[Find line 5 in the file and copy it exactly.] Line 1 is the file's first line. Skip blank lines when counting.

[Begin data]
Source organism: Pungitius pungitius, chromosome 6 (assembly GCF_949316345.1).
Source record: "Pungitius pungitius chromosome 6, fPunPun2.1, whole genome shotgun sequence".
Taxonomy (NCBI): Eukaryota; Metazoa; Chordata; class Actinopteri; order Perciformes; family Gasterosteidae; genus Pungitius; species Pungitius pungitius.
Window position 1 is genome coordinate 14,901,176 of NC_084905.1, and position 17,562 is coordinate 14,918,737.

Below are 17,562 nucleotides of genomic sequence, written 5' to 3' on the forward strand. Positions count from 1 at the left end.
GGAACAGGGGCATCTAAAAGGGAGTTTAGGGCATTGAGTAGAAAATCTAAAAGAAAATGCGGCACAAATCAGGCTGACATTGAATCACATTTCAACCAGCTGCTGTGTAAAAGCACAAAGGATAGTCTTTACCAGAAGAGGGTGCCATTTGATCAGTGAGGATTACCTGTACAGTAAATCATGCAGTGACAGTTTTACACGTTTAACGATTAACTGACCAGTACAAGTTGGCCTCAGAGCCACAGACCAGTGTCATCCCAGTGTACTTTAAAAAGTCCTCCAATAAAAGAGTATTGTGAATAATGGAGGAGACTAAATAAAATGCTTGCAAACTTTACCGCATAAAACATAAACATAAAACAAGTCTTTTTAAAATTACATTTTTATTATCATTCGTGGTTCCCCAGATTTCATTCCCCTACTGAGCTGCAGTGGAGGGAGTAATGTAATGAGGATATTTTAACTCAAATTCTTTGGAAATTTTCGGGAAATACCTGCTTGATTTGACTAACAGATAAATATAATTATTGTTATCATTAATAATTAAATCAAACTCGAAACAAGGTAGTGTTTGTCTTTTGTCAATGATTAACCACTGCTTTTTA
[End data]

Below are 17,562 nucleotides of genomic sequence, written 5' to 3' on the forward strand. Positions count from 1 at the left end.